Here Come Health Insurance Mandates
This was inevitable as every single policy expert I've ever read says it is impossible to have "half" a national health insurance plan. It's everybody in or the plan will fail.
Obama ran on a platform that stopped well short of forcing everyone into an insurance pool. When queried about that he claimed that health care costs would come down because insurance premiums would be cheaper.
The guy is either a liar or a dreamer.
This is the harsh reality: The first item for business before the Congress will probably be this plan being worked up by Max Baucus, chairman of the Finance Committee and one of the most senior Democrats in the Senate.
There is one important difference between the initiative coming from Montana Democratic Sen. Max Baucus and the plan Mr. Obama laid out during his presidential campaign: Mr. Baucus would require all Americans to have health insurance, while Mr. Obama has rejected the idea of a mandate.
In that respect, the Baucus plan reflects the one put forward by Sen. Hillary Clinton during the Democratic presidential primaries.
Still, Mr. Baucus's ideas are largely similar to Mr. Obama's as well, with a range of Democrats coalescing around an approach modeled on a plan now in place in Massachusetts. A key goal: health insurance for 46 million people in the U.S. who are currently without it.
"My door is open and I seek partners with 'can do' spirits and open minds," Mr. Baucus wrote in an introduction to his 89-page plan. "I believe -- very strongly -- that every American has a right to high-quality health care...and I believe Americans cannot wait any longer."
Like Mr. Obama, he proposes a national marketplace that he dubs the Health Insurance Exchange, in which individuals and small businesses could buy coverage, with subsidies based on income. Private insurers and a new Medicare-like public program would compete through the exchange to offer coverage.
A couple of things to note. First, if you mandate coverage - if you tell every single American they must have health insurance - there must be an enforcement mechanism so that people don't get away with not paying their "fair share." The only logical entity who is equipped to carry out such a task is the IRS who will almost certainly be empowered to seize your property - most likely any tax refund you might have coming - and even send you a bill for what is due the same way they send bills for taxes owed.
Giving those bureaucratic thugs any more power than they already have is a stupefyingly bad idea. But if you want national health insurance, there literally is no other way. No other governmental entity is equipped to act as a collection agency. Besides, why duplicate a function already being performed by a government agency?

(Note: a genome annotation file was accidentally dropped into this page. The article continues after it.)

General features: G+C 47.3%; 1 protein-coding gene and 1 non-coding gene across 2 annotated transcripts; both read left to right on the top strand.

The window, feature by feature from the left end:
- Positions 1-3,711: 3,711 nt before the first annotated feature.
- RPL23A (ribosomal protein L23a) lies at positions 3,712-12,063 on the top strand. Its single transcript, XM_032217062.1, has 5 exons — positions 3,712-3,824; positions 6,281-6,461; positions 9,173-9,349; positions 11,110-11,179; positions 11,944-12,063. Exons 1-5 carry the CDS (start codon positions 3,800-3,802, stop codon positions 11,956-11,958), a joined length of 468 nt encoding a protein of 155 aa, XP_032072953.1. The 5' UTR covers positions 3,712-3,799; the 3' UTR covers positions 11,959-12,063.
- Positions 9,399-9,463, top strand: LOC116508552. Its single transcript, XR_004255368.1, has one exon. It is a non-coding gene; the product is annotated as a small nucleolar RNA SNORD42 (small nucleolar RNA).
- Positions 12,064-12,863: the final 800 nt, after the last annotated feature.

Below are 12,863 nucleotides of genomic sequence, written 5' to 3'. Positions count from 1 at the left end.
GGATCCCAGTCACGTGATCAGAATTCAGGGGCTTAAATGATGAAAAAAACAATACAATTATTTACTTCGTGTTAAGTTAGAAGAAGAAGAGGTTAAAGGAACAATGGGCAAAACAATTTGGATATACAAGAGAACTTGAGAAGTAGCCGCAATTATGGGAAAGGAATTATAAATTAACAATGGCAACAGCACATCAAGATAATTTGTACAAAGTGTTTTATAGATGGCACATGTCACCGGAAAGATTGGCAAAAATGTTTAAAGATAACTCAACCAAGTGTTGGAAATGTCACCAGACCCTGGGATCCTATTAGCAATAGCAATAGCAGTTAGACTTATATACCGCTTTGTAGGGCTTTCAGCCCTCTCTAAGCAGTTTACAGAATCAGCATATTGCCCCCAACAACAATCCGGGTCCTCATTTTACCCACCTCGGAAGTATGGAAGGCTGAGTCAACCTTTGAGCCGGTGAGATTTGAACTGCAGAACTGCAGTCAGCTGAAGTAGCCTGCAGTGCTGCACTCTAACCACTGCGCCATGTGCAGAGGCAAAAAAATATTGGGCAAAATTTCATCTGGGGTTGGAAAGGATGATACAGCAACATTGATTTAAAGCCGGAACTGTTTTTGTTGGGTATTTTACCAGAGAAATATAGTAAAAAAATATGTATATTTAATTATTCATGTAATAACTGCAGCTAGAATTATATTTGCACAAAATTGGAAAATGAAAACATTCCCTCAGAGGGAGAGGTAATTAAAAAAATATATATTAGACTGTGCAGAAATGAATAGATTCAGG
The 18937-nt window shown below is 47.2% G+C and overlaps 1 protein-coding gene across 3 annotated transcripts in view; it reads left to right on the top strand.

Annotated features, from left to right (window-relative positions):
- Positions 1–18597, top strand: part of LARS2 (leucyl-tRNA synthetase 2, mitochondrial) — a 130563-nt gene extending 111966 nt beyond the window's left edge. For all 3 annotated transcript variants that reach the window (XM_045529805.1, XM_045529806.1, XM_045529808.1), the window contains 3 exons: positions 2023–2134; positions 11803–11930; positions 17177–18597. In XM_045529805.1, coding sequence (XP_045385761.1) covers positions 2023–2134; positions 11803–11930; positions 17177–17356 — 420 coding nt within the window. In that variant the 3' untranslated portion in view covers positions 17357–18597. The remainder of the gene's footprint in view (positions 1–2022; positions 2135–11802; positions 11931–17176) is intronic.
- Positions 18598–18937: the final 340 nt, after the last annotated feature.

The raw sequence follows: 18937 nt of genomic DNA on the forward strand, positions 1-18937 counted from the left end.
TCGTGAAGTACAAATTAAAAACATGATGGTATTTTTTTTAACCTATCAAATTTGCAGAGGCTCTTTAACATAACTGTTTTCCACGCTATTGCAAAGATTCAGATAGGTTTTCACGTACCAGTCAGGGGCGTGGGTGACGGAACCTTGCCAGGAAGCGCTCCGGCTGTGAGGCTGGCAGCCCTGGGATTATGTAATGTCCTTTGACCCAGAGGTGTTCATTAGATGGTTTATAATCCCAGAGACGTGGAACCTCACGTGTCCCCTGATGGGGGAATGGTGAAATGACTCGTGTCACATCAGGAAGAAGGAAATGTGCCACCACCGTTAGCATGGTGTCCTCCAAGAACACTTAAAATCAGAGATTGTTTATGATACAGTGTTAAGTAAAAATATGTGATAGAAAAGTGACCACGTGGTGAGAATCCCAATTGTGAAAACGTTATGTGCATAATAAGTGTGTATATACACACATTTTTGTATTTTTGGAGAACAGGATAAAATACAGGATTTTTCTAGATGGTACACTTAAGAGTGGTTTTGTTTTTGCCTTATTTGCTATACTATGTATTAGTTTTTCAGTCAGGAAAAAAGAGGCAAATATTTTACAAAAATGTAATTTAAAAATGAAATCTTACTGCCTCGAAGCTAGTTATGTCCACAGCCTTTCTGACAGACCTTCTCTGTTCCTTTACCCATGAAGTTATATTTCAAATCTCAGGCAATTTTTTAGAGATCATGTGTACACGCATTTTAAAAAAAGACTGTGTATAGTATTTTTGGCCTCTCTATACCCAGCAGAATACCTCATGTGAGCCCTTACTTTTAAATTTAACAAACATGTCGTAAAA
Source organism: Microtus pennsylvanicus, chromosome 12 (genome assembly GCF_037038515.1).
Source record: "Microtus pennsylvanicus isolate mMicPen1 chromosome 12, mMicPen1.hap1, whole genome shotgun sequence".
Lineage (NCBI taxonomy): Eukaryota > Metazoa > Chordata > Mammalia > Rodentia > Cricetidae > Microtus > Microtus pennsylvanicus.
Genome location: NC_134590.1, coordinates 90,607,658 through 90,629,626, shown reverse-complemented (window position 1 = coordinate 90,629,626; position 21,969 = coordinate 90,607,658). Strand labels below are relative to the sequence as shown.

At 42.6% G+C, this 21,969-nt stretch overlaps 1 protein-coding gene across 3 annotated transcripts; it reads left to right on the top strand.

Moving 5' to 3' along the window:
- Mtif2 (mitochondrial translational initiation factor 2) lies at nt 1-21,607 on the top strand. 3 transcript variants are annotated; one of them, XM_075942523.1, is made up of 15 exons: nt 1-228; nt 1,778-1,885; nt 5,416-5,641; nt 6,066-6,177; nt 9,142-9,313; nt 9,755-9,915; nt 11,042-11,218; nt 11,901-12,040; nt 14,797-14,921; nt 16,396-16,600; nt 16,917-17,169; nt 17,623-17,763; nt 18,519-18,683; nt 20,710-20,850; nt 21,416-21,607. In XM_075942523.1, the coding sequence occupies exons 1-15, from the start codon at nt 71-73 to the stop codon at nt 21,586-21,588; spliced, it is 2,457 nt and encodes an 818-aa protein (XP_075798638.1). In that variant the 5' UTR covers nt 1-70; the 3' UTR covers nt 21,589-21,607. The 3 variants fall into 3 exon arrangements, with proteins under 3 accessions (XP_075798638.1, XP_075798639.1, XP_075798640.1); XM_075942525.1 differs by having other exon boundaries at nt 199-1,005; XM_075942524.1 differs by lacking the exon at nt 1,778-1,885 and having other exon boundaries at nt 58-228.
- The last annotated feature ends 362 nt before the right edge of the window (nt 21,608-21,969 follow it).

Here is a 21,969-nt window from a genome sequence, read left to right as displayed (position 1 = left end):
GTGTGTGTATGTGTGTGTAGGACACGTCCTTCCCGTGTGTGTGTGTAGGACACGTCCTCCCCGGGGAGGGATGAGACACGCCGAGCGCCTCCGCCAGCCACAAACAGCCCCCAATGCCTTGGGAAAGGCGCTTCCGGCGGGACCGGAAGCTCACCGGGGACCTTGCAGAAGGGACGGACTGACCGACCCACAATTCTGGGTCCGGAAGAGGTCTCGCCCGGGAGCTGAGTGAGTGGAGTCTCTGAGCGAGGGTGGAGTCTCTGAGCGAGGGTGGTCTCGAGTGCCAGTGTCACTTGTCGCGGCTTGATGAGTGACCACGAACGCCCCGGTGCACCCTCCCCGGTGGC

Secondly, a word about "subsidies." There is nothing in the Journal article about where the floor is for being eligible to have the government pay all or part of your premium. Most plans - including Clinton's - set as a floor 400% or less of the poverty line.
But this is nonsense. It will necessarily have to be higher - perhaps twice that number - in order to entice people who live paycheck to paycheck to buy into the system.
And since the chances of any health insurance plan actually reducing the level of growth in health care costs are pretty close to zero the first several years of the program, premiums, by necessity, will have to rise. So the premiums will go up every year, the subsidies will have to rise as well, and the floor under which the poorest citizens will be subsidized will be raised as well.
What will start out costing $100 billion or so will skyrocket. Also skyrocketing will be the number of citizens who will be eligible for subsidies. Soon, virtually the entire health insurance system will be subsidized to one degree or another.
And with the government putting that much into health insurance, it logically follows that they are going to want a bigger say in divvying up health care resources. You can bet if they're paying for it, they are going to want to horn in on personal decisions made by citizens in consultation with their doctors. That would be the end of private health care and the beginning of the nightmare that European countries are experiencing as they pick and choose who gets care and who doesn't, who lives, and who dies.
Can we stop it? I am not optimistic. Unless a way can be found to show the American people the future under these kinds of mandated plans, it will be a hard row to hoe in order to educate them about the dangers.